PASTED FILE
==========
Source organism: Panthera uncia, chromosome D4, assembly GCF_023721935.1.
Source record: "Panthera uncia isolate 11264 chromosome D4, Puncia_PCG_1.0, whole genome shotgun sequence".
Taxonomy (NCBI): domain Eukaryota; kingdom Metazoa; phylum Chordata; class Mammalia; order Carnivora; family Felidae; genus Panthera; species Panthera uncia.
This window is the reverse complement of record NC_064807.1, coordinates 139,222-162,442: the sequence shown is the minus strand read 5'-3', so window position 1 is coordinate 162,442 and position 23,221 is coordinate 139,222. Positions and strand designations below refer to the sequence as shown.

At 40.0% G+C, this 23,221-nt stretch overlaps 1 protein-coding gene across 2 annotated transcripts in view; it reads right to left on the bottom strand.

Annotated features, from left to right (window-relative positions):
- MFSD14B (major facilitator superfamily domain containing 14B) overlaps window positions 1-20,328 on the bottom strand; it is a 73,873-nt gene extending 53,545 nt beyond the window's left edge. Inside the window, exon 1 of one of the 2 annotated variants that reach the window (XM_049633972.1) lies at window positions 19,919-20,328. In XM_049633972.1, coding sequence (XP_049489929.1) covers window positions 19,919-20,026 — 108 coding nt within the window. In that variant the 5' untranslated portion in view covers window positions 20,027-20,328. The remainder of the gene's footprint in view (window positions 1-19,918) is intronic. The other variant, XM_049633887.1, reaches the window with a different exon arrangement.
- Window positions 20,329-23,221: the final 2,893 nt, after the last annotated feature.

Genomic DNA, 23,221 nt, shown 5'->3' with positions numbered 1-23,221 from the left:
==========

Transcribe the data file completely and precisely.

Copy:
Source organism: Panthera uncia, chromosome D4, assembly GCF_023721935.1.
Source record: "Panthera uncia isolate 11264 chromosome D4, Puncia_PCG_1.0, whole genome shotgun sequence".
Taxonomy (NCBI): domain Eukaryota; kingdom Metazoa; phylum Chordata; class Mammalia; order Carnivora; family Felidae; genus Panthera; species Panthera uncia.
This window is the reverse complement of record NC_064807.1, coordinates 139,222-162,442: the sequence shown is the minus strand read 5'-3', so window position 1 is coordinate 162,442 and position 23,221 is coordinate 139,222. Positions and strand designations below refer to the sequence as shown.

At 40.0% G+C, this 23,221-nt stretch overlaps 1 protein-coding gene across 2 annotated transcripts in view; it reads right to left on the bottom strand.

Annotated features, from left to right (window-relative positions):
- MFSD14B (major facilitator superfamily domain containing 14B) overlaps window positions 1-20,328 on the bottom strand; it is a 73,873-nt gene extending 53,545 nt beyond the window's left edge. Inside the window, exon 1 of one of the 2 annotated variants that reach the window (XM_049633972.1) lies at window positions 19,919-20,328. In XM_049633972.1, coding sequence (XP_049489929.1) covers window positions 19,919-20,026 — 108 coding nt within the window. In that variant the 5' untranslated portion in view covers window positions 20,027-20,328. The remainder of the gene's footprint in view (window positions 1-19,918) is intronic. The other variant, XM_049633887.1, reaches the window with a different exon arrangement.
- Window positions 20,329-23,221: the final 2,893 nt, after the last annotated feature.

Genomic DNA, 23,221 nt, shown 5'->3' with positions numbered 1-23,221 from the left: